Both of these storms shake the core values of colleges that ascribe to the ideals of social responsibility and accessibility, especially public, liberal arts schools like St. Mary’s.
At St. Mary’s, the total salaries of the president and vice presidents have risen 91 percent since 2000, according to the pay cap campaign. And student tuition has risen about 60 percent since 2000. In contrast, St. Mary’s lowest-paid employees have had their salaries increase 56 percent over the same time period, the activists say, and associate and full professor pay has actually increased at rates that are lower than inflation — 29 and 22 percent, respectively.
St. Mary’s Interim President Ian Newbould said that the college does not have a position on the pay cap proposal because wages for staff are negotiated by a union. “I understand the thinking behind [the proposal],” Newbould said. “But it would be improper for the college administration to be talking about these issues outside of union negotiations.” He said that the board will consider the proposal when it is brought to them. Advocates of the proposal say they are in communication with union representatives and are open to their concerns.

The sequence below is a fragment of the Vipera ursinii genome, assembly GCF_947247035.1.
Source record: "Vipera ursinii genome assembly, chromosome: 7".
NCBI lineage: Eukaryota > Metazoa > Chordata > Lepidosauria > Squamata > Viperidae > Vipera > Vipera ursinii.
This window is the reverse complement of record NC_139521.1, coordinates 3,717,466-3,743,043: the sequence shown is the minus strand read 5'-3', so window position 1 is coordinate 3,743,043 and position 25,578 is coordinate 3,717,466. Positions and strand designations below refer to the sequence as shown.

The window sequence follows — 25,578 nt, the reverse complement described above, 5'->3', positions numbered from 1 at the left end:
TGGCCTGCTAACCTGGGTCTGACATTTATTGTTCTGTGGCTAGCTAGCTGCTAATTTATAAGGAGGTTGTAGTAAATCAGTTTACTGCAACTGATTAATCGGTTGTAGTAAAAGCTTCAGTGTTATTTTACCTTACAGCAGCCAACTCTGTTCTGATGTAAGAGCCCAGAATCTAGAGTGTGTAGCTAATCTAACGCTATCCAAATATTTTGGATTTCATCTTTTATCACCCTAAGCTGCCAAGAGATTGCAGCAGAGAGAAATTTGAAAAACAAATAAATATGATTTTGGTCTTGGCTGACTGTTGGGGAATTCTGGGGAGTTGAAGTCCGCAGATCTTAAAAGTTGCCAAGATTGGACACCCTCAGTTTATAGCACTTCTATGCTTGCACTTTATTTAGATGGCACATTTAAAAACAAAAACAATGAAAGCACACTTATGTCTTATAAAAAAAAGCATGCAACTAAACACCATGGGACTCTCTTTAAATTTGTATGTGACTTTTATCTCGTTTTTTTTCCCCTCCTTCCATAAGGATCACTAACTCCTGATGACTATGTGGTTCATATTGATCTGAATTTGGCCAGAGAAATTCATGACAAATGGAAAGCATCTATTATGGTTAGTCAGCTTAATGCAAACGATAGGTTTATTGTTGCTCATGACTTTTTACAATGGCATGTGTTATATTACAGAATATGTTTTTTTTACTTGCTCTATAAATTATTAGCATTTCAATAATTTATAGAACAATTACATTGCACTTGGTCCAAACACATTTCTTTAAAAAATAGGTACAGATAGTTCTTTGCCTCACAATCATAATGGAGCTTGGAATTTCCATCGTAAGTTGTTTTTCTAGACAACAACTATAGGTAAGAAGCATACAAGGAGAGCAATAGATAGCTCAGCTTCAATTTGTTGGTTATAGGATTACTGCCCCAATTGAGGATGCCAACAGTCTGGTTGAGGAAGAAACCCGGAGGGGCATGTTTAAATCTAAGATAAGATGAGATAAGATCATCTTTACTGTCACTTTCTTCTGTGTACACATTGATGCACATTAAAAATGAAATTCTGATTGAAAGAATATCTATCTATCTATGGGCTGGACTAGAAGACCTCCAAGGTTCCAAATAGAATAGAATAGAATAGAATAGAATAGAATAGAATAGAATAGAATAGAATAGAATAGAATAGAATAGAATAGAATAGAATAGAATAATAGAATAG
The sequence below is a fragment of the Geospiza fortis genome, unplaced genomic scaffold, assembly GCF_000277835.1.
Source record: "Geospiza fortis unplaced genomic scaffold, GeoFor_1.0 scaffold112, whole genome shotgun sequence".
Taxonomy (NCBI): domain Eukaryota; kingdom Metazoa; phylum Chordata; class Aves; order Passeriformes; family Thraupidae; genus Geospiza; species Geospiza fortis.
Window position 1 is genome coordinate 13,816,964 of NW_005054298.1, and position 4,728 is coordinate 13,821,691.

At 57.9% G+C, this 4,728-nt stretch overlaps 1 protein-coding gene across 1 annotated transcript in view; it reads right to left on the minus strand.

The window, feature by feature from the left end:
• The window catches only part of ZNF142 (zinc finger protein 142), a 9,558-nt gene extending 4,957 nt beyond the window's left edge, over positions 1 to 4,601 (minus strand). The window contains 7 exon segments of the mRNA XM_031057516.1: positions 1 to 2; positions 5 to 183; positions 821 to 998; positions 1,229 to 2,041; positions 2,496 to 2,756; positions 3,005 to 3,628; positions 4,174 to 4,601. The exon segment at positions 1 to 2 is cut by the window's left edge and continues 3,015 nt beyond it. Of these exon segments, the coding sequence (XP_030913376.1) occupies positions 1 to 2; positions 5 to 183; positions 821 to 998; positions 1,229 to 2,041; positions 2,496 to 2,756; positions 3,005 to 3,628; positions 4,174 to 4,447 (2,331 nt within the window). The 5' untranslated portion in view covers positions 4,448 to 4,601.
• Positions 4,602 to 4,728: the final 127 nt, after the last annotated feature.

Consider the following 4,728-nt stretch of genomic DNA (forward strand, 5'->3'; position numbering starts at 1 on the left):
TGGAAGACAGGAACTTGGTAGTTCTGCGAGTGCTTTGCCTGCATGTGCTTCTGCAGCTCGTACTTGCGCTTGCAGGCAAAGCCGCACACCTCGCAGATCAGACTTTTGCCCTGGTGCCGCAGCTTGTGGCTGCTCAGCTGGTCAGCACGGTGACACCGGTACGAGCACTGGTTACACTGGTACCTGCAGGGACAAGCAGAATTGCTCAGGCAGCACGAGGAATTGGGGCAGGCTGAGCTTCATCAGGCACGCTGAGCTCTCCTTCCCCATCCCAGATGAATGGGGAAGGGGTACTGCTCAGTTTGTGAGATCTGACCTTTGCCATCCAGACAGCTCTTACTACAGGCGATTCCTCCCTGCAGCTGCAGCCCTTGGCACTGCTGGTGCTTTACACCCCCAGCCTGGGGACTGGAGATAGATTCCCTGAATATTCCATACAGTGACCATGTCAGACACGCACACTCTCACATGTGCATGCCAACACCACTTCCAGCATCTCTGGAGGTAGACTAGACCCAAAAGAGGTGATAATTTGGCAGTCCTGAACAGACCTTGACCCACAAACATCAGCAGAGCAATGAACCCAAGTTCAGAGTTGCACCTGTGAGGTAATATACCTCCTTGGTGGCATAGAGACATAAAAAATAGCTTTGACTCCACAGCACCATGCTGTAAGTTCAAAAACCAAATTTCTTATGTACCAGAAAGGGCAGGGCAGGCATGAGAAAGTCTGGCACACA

This chart by the advocates shows how tuition and executive pay have increased more quickly than salaries for lower earners:
The college has taken some measures since 2008 to curb administrators’ pay, but the pay cap proponents say it isn’t enough.
The expectation is that, by inhibiting rapid growth of executive pay, the pay cap would save money in the long-term that could be used to lower tuition, according to David Kung, a math professor at St. Mary’s and one of the campaigners. The proposal comes months after President Obama challenged colleges to develop innovative ways to make their schools more affordable. In the same speech, Obama proposed ranking institutions based on access, affordability and student debt.
Here’s how the 1:10 pay cap ratio would increase the lowest salary, lower the highest and incrementally spread out those in the middle: